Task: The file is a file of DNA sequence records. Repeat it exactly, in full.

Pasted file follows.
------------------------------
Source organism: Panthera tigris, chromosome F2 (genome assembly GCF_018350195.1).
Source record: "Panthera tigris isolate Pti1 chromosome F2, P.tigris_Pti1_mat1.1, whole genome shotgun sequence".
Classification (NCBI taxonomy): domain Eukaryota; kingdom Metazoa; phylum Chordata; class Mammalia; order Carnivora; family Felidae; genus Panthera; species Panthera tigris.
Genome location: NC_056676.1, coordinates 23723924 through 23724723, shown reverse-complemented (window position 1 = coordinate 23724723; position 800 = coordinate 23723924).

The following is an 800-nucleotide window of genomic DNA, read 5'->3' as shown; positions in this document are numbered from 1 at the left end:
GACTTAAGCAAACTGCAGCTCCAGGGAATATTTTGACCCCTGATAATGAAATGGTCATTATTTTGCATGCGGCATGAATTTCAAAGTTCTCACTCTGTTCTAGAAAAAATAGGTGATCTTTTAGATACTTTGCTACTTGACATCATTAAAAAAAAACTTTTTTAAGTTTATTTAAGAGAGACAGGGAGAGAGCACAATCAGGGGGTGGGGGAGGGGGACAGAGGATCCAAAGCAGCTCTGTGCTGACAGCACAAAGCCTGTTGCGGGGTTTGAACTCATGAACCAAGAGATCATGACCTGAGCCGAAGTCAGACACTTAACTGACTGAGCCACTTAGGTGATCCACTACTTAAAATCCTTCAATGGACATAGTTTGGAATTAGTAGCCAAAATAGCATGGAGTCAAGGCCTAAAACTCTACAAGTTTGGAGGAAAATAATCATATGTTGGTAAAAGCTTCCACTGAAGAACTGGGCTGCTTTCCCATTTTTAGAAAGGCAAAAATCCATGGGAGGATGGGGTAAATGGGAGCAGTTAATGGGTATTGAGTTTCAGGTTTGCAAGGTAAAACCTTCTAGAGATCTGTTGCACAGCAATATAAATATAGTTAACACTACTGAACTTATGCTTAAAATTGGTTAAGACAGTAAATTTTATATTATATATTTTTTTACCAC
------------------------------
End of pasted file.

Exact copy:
Source organism: Panthera tigris, chromosome F2 (genome assembly GCF_018350195.1).
Source record: "Panthera tigris isolate Pti1 chromosome F2, P.tigris_Pti1_mat1.1, whole genome shotgun sequence".
Classification (NCBI taxonomy): domain Eukaryota; kingdom Metazoa; phylum Chordata; class Mammalia; order Carnivora; family Felidae; genus Panthera; species Panthera tigris.
Genome location: NC_056676.1, coordinates 23723924 through 23724723, shown reverse-complemented (window position 1 = coordinate 23724723; position 800 = coordinate 23723924).

The following is an 800-nucleotide window of genomic DNA, read 5'->3' as shown; positions in this document are numbered from 1 at the left end:
GACTTAAGCAAACTGCAGCTCCAGGGAATATTTTGACCCCTGATAATGAAATGGTCATTATTTTGCATGCGGCATGAATTTCAAAGTTCTCACTCTGTTCTAGAAAAAATAGGTGATCTTTTAGATACTTTGCTACTTGACATCATTAAAAAAAAACTTTTTTAAGTTTATTTAAGAGAGACAGGGAGAGAGCACAATCAGGGGGTGGGGGAGGGGGACAGAGGATCCAAAGCAGCTCTGTGCTGACAGCACAAAGCCTGTTGCGGGGTTTGAACTCATGAACCAAGAGATCATGACCTGAGCCGAAGTCAGACACTTAACTGACTGAGCCACTTAGGTGATCCACTACTTAAAATCCTTCAATGGACATAGTTTGGAATTAGTAGCCAAAATAGCATGGAGTCAAGGCCTAAAACTCTACAAGTTTGGAGGAAAATAATCATATGTTGGTAAAAGCTTCCACTGAAGAACTGGGCTGCTTTCCCATTTTTAGAAAGGCAAAAATCCATGGGAGGATGGGGTAAATGGGAGCAGTTAATGGGTATTGAGTTTCAGGTTTGCAAGGTAAAACCTTCTAGAGATCTGTTGCACAGCAATATAAATATAGTTAACACTACTGAACTTATGCTTAAAATTGGTTAAGACAGTAAATTTTATATTATATATTTTTTTACCAC